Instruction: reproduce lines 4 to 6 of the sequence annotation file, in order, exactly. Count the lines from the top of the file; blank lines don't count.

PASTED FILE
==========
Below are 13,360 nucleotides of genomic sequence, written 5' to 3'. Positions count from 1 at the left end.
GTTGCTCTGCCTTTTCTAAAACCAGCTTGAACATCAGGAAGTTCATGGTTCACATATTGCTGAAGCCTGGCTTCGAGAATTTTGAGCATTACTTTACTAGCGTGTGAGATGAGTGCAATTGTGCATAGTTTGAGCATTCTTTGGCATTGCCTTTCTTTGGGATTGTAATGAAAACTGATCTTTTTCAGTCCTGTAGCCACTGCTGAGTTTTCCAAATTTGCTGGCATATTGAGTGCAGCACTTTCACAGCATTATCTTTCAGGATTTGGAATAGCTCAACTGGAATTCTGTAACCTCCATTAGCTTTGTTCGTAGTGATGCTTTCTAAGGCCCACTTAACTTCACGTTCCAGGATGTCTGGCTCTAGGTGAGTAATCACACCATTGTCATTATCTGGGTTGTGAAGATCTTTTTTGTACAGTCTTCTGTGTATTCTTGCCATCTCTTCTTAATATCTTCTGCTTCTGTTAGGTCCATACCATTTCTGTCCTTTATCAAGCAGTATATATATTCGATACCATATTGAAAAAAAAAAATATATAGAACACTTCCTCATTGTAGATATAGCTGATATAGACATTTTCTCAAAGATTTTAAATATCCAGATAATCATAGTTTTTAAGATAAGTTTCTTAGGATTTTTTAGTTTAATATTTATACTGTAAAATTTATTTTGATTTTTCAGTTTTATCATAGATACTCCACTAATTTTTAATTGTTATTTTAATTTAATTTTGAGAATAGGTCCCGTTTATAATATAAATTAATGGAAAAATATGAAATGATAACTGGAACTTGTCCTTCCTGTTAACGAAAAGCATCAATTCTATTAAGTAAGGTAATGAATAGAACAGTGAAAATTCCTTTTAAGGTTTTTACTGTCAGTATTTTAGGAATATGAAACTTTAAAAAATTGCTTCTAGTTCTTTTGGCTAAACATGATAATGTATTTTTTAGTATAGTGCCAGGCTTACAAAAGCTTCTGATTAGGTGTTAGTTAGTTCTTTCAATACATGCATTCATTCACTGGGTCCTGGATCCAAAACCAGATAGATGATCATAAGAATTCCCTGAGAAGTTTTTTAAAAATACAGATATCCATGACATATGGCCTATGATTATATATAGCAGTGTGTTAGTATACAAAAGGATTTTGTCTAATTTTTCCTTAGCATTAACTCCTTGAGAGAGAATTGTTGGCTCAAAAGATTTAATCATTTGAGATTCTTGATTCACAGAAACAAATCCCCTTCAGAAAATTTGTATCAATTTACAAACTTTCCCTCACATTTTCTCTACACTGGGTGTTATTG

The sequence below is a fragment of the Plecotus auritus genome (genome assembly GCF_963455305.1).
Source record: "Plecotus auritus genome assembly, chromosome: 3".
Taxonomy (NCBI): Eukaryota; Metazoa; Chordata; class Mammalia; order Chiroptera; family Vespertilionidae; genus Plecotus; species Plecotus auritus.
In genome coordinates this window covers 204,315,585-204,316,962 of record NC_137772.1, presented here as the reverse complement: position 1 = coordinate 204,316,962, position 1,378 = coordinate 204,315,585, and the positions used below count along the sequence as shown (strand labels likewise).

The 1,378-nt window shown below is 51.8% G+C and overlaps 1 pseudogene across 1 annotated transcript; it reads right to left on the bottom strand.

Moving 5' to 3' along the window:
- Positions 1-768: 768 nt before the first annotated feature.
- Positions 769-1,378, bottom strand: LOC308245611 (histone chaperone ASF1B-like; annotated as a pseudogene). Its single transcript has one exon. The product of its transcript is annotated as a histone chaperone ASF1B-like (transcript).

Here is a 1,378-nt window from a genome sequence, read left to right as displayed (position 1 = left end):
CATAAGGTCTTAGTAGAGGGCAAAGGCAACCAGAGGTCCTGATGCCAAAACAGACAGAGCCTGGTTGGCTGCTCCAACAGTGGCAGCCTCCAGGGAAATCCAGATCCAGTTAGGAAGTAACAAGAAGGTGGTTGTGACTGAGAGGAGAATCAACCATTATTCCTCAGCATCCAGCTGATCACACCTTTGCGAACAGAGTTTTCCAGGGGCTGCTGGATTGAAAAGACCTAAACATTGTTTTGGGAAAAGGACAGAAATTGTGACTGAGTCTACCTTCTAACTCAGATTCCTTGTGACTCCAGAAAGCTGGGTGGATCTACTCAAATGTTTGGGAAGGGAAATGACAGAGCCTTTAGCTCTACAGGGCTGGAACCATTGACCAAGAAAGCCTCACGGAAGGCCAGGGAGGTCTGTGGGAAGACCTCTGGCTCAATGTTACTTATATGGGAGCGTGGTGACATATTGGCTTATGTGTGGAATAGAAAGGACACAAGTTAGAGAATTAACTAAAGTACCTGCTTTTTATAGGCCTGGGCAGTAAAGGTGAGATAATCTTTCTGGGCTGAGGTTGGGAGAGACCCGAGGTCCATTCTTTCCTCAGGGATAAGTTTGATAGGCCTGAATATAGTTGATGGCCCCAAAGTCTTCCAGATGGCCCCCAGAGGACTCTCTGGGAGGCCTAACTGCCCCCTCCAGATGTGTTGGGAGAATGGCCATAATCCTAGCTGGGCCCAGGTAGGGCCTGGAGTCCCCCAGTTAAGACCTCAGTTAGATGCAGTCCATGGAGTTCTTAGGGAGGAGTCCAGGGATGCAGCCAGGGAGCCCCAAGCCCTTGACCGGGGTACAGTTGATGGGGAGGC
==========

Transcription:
Source record: "Plecotus auritus genome assembly, chromosome: 3".
Taxonomy (NCBI): Eukaryota; Metazoa; Chordata; class Mammalia; order Chiroptera; family Vespertilionidae; genus Plecotus; species Plecotus auritus.
In genome coordinates this window covers 204,315,585-204,316,962 of record NC_137772.1, presented here as the reverse complement: position 1 = coordinate 204,316,962, position 1,378 = coordinate 204,315,585, and the positions used below count along the sequence as shown (strand labels likewise).